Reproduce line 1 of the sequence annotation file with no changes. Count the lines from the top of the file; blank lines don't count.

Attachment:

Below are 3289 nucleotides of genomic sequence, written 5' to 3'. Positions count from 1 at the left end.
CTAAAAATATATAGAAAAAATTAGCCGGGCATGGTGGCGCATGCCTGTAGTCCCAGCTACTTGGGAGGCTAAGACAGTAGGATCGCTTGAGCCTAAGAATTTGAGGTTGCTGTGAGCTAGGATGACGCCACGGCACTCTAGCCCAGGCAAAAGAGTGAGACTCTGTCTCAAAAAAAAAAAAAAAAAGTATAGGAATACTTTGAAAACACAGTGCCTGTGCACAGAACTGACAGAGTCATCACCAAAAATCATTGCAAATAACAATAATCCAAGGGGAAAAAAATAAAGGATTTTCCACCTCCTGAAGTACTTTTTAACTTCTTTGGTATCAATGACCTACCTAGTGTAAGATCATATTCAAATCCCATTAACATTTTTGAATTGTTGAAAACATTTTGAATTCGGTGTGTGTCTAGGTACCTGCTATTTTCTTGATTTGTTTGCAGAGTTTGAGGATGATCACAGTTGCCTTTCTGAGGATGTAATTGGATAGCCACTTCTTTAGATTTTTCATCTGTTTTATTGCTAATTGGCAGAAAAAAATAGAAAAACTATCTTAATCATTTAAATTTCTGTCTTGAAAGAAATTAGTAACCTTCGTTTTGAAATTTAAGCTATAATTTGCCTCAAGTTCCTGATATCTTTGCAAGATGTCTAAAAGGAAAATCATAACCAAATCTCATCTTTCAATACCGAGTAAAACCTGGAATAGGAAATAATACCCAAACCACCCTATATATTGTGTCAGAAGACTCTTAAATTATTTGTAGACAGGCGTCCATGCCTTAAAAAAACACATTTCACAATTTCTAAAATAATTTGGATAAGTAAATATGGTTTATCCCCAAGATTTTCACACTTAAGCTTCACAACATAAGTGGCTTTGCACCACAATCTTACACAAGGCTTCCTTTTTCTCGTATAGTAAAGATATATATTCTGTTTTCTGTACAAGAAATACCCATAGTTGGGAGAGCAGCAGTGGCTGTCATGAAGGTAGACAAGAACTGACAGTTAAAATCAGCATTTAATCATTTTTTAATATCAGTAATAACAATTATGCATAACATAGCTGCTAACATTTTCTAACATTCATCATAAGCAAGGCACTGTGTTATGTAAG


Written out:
Below are 3289 nucleotides of genomic sequence, written 5' to 3'. Positions count from 1 at the left end.